June 11, 2012 23:06

The perfect detective story

The Sherlockian on Sardinia

I am spending many an evening of my summer holiday on the beautiful island Sardinia, Italy, re-reading detective stories I devoured as a teenager (Sherlock Holmes and Father Brown, mostly) and not thinking a lot about chess.

Because I didn't have internet access for some days, I even missed the rapid climax of the Word Championship match in Moscow – this hadn't happened to me since 1986. But whilst missing out on the exciting grand finale, I often felt, especially during some of G.K. Chesterton's ingenious stories, that a detective story is somewhat like a chess study, in which everything fits together as if by magic.

Surely this is not a very spectacular insight, and I'm sure it has been made before. But it took a rather more recent detective story, Graham Moore's The Sherlockian (2010), to grasp the true meaning of this not just for chess studies, but for chess in general.

In The Sherlockian, set in modern-day America and England, the most prominent expert in Arthur Conan Doyle's famous Sherlock Holmes detective stories, a man called Alex Cale, gets brutally and mysteriously murdered just before revealing the long lost diary of Arthur Conan Doyle.

Cleverly filled with clues and quotes from the original Holmes stories, The Sherlockian has a fascinating and crucial twist: it contains a second murder mystery, in which the great Conan Doyle himself is trying to solve an equally brutal murder of two young girls in early 20th century London, together with his good friend (and Dracula author) Bram Stoker!

The story's protagonist, Harold Winter, a promising Conan Doyle expert himself, is trying to solve the murder of his respected colleague, but feels utterly lost in the forest of red herrings, sidetracks and real clues. In the second story-line, Arthur Conan Doyle, too, feels out of control, contrary to his normal experience when writing his Homes stories:

Was this how it felt to be one of his readers? To be lost in the middle of the story, without the slightest of notions as to where you were headed? Arthur felt horrible. He felt as if he had no control of events as they unfolded. (...)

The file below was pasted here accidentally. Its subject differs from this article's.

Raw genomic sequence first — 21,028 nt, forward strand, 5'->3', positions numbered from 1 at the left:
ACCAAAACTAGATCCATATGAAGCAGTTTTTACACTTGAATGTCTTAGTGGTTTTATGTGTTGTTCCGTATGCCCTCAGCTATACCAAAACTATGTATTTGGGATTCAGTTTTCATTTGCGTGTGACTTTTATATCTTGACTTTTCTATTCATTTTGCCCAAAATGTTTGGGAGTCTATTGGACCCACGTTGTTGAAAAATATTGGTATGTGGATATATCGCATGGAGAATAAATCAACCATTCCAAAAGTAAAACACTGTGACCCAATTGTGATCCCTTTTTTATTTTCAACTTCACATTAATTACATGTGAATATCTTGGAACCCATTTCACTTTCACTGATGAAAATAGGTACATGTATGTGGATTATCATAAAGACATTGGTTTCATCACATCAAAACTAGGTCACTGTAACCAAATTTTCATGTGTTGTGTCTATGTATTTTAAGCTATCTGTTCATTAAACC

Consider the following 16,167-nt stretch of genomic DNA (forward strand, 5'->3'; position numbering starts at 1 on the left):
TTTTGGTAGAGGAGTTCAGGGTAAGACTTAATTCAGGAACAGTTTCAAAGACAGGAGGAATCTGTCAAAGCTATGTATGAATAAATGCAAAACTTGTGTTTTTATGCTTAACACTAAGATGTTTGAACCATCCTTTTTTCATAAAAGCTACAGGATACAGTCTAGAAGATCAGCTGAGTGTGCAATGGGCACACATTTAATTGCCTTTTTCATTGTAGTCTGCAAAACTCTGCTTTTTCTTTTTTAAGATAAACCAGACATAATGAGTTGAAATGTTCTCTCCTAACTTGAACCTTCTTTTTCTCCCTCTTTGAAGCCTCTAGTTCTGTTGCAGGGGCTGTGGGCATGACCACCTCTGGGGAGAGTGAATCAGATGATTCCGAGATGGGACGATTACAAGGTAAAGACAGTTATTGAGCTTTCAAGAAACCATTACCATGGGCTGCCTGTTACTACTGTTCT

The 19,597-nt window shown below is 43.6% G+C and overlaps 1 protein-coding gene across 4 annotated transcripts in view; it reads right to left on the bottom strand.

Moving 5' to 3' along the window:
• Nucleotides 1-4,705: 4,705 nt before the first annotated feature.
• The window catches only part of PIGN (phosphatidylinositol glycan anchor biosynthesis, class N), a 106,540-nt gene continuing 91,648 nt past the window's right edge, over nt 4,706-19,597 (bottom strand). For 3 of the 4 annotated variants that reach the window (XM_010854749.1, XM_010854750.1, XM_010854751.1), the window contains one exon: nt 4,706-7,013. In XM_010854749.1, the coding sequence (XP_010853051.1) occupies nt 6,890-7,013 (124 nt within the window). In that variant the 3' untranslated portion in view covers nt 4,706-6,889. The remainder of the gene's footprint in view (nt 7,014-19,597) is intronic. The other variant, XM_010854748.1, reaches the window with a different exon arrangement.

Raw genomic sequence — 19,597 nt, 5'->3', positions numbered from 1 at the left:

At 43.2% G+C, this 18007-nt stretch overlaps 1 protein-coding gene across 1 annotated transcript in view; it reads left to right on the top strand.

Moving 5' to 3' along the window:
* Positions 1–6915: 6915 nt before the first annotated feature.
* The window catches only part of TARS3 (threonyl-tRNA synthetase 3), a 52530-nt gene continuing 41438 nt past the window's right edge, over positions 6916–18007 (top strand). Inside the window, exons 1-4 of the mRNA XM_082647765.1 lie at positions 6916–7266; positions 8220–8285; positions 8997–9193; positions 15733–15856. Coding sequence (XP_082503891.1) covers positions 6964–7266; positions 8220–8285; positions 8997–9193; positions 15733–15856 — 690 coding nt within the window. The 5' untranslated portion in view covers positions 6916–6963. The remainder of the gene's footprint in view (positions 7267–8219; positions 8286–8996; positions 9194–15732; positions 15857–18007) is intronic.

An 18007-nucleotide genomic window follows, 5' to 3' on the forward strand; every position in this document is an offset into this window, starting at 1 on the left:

That's when I suddenly did think very concretely about chess: this is exactly how it feels to play a game of chess – at least for me. As if you have no control of events as they unfold – and indeed, this often feels quite horrible. And it gets worse:

What trust [Arthur's] readers must put in him, to submit themselves to this unnerving confusion, while holding out hope that Arthut would see them through to a satisfying conclusion. But what if there were no solution on the final page? Or what if the solution was balderdash? Or what if the whole thing didn't work?

Actually, my most frequent thought during a game of chess, especially a tactical one, is "What if the whole thing doesn't work?" There is no way of knowing, is there? Yes, after the game there is, all right: with the help of computers, it's possible these days to come close to a 'final solution' after all. But during the game, one really does feel like Arthur Conan Doyle in Moore's novel. That's why  paying a game of chess is not like reading a well-composed detective story – it's like solving a real murder case.

But while playing chess may feel like this – like chaos, basically – analysing it is a completely different story. In chess analysis, the annotator can (and in my view: should) really try to act like a detective writer, like a murder story author dazzling his readers with mysteries (bad and dubious moves) and then, by sheer logic and 'deduction', solving them (attaching question and exclamation marks and adding evaluations with evidence) in the final showdown.

In the end, each game of chess, however badly played, can be transformed into a beautiful and coherent detective story, with proper suspense, solution and satisfaction for all. As Arthur Conan Doyle, G.K. Chesterton and many others have shown, even the most insignificant plot can be transformed into something great.

Perhaps this can be a consolation to us all: we may not be playing for the World Championship title, but there's no reason why the story of our own petty like games could not be as exciting as those played by the greatest players on the planet.

Arne Moll's picture
Author: Arne Moll


Harish Srinivasan's picture

"In chess analysis, the annotator can (and in my view: should) really try to act like a detective writer"

Precisely the reason why I really enjoy GM Shipov's analysis. An example of his analysis on Gelfand's move ...Qf6? of game 8 was "will the glutton be able to come out".

Latest articles